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The Mets’ tradition of throwing players under the bus before trading them continues apace

jon niese getty

Last year the Mets didn’t want to bring Justin Turner back and they non-tendered him. They had the right to do so, of course. It says so right in the rules! There’s a thing that happens on certain teams, however, that somehow prevents them from merely parting ways with a player. Some teams, and the Mets are one of them, like to anonymously trash a player to reporters first.

So the Mets trashed Justin Turner to the press when he was non-tendered, telling Adam Rubin of ESPN New York that “Turner’s propensity for not running hard irked the front office, which had finally seen enough.” Turner, of course, joined the Dodgers where he hit .340/.404/.493 in 322 plate appearances while playing four different positions. We didn’t hear about his lack of hustle all year to my recollection.

They, of course, did this with R.A. Dickey, whose climbing Mt. Kilimanjaro was deemed “selfish,” and they did with Carlos Beltran like it was their job. They’re doing it again, this time with Jon Niese, who they are likely looking to trade. The story, as reported by the Daily News:

In the third inning of that Friday night home game against the Astros, after Ruben Tejada had drawn a walk, Collins signaled for his pitcher to bunt. With the corner infielders charging, however, Niese decided to swing away and flied out, thereby angering his manager.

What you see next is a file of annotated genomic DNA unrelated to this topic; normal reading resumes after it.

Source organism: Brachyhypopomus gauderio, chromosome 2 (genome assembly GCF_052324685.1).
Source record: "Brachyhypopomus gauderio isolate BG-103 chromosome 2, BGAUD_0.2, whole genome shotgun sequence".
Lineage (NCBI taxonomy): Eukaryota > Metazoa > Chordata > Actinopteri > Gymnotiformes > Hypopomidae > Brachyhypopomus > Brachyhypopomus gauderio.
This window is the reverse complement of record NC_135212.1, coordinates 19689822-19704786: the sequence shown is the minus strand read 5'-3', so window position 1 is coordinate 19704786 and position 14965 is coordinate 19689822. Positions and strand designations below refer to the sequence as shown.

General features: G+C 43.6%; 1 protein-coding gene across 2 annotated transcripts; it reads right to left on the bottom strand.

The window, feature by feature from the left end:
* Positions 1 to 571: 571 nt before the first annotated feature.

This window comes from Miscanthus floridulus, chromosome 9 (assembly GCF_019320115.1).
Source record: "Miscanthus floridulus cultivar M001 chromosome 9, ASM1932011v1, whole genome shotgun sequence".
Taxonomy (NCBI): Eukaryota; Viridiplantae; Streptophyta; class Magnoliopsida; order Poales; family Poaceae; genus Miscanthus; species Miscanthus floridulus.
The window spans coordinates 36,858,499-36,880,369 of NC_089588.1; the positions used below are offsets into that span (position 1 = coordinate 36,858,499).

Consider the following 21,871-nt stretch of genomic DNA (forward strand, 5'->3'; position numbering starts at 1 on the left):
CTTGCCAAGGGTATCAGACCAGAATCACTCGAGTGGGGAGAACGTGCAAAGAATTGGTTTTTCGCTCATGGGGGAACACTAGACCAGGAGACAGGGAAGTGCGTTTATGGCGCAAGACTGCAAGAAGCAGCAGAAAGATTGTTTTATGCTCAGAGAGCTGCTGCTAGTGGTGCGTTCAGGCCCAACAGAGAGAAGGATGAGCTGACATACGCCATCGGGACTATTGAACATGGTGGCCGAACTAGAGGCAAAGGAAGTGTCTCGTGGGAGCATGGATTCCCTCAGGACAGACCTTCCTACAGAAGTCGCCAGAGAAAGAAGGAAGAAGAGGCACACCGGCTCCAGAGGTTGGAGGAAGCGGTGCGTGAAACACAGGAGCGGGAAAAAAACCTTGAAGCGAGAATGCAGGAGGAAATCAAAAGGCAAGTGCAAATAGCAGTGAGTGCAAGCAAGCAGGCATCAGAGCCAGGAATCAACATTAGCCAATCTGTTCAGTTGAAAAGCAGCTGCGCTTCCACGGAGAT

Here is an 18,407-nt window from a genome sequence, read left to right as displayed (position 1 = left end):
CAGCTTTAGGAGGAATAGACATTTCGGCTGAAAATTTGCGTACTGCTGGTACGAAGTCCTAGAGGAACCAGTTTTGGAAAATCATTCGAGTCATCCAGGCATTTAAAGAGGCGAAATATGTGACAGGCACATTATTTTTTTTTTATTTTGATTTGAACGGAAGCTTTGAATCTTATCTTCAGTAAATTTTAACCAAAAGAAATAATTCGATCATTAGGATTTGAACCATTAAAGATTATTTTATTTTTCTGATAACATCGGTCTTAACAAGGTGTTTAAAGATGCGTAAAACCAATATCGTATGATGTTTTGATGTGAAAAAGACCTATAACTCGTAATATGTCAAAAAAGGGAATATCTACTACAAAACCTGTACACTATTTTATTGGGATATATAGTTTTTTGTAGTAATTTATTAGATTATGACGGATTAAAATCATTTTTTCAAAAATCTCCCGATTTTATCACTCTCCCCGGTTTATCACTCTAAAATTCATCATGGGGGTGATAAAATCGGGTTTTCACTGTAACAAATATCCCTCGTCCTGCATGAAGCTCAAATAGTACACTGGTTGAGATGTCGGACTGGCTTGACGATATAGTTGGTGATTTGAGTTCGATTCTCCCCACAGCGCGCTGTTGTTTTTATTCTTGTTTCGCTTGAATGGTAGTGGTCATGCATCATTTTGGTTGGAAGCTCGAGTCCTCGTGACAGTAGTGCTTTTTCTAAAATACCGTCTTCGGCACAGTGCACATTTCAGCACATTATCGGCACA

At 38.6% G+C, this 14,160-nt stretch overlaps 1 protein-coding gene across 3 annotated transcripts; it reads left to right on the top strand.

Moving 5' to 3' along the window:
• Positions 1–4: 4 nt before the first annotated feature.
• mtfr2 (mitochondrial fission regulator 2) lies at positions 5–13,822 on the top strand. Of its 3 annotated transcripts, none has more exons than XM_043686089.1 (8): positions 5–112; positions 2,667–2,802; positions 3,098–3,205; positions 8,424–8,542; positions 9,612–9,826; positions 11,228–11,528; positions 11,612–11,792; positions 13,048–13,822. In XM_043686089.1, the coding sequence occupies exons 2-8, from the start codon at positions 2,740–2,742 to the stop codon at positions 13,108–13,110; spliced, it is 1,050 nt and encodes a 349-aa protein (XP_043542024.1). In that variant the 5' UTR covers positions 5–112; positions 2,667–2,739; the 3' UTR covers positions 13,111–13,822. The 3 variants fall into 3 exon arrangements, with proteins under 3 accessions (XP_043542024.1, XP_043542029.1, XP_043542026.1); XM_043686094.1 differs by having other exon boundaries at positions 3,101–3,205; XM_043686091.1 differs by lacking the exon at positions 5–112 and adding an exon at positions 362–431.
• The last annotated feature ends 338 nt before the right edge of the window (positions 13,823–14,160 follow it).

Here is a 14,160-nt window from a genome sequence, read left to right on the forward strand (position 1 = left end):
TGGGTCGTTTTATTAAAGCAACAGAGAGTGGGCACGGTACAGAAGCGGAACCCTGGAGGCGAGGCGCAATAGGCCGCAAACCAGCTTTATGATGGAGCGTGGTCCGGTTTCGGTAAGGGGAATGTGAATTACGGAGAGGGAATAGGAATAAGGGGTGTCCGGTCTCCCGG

According to players and coaches who were there, Collins jumped Niese as he came back to the dugout:

“What the f--- was that?’’ the manager demanded.

“They were coming down my throat so I tried to slash,” Niese said.

“Next time get the bunt down like we told you,” Collins continued.

“F--- you,” Niese said to Collins. “Take me out if you don’t like it.”

Is that interesting? Sure, on some level it is because we as fans like to gawk at things. But it’s also the case that exchanges like that happen a lot during the course of a long season. And that this particular exchange was not terribly notable. We know this because (a) it didn’t come up in the month and a half since it occurred; and (b) Collins himself tells the Daily News that he has no problem with Niese and that this particular exchange wasn’t a big deal. He actually takes some issue that it went down the way it was stated above, but his overall sense is “eh, it’s baseball and it’s not a big deal.”

But it’s out now, likely because Niese is a good candidate to be traded and someone in the Mets front office, for whatever reason, can’t seem to just let a player go without talking smack about him first.

Seems like a lovely place to work.